Is it Good To Buy Old Cars ?
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  1. #1
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    Is it Good To Buy Old Cars ?

    Hi, I'm little bit confused about it. How is it beneficial to go for an old car ? Is this good to buy ? If you have any thoughts please feel free to tell .

    Thanks

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  3. #2
    CelicaSupra.com Member '82supra's Avatar
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    It all depends what you're looking for. Something oldscool, made to last (afterall they are) and reasonably priced vs. plastic and a rubber band for a motor that'll cost your left nut, well...the choice is yours. But if you can't wrench or have little idea about cars, either be willing to learn - old cars are great for that, or buy a newer one that will likely be less problematic.

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  4. #3
    CelicaSupra.com Member sowsley's Avatar
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    Lets see. Baby boomers are getting older and downsizing and the younger generations are not into cars like their parents. At some point, I predict prices falling as demand decreases. Take for instance, Model A Fords. Large community of aging members, dying off one by one. Clubs are shrinking and dying out, one by one. Cars will be collectible for a long time, but the number of people really into restoring and driving them will continue to decrease. Good clean original or well restored cars will hold their value or appreciate - the closer to art forms they are considered by the general public, the more valuable. Parts are hard to find, finding good mechanics with experience to work on them is a challenge and can be very expensive. The future is most likely electric, causing either further decline.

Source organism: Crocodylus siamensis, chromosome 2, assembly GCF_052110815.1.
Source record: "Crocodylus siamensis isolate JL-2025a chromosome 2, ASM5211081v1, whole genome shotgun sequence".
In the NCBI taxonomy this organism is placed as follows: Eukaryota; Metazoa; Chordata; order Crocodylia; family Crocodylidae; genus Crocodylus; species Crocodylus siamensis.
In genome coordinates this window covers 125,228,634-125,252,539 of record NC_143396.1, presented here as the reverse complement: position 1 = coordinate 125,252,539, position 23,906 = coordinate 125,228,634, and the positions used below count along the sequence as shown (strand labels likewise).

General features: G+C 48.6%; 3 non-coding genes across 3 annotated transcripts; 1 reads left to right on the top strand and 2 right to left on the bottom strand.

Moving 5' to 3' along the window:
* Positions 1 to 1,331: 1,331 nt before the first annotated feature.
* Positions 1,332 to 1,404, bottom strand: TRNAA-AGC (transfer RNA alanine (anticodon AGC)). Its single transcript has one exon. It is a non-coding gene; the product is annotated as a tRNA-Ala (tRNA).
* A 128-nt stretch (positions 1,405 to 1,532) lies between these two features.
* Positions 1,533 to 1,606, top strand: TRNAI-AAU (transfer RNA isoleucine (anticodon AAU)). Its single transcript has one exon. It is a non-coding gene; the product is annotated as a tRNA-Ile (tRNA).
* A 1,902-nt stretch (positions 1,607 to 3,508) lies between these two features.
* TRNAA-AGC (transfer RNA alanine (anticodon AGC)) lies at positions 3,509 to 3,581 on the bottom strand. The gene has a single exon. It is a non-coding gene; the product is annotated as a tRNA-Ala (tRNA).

Bad decisions make the BEST stories.

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  5. #4
    CelicaSupra.com Member supkar's Avatar
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    Read the news the other day. Woman's car suddenly stopped and she saw smoke under the hood and without electrical power, her seat belts, windows and door locks did not function. The fire was growing and she was panicking. A cop saw this and tried to use his baton to break the glass. After much pounding he finally made a hole big enough for the woman to crawl out. High tech has it's pitfalls. Older cars don't have these problems.
    83-Red P-type , 6M,. LJM strut-bar, RC intake,Thorley header,Tenzo 17" wheels, cross-drilled rotors, Eibach springs, KYB shocks, 85 hatch and int., 82 header panel=Frankenkar

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  6. #5
    CelicaSupra.com Member
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    At the risk of looking like a hippy on a car forum, driving old cars is green.

    They may not be *as* efficient, that can be improved upon. But the "embodied energy" as it's called in the construction industry - the energy, labor and raw materials that were required to produce the old car - is enormous, and becomes a huge savings when you resist the urge to buy new.

    Get a good looking older car, slap a more efficient/higher performance used engine in it, and you've got a super green street machine.

  7. #6
    CelicaSupra.com Member supkar's Avatar
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    Yeah, he's right. It's also occurred to me that buying used and restoring with used parts is recycling .
    83-Red P-type , 6M,. LJM strut-bar, RC intake,Thorley header,Tenzo 17" wheels, cross-drilled rotors, Eibach springs, KYB shocks, 85 hatch and int., 82 header panel=Frankenkar

    87 4 Runner, White, 22RE, 302K on original motor, still strong

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  8. #7
    CelicaSupra.com Member ddd228's Avatar
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    "They don't make' em like they used to".
    Older cars have less CRAP to deal with.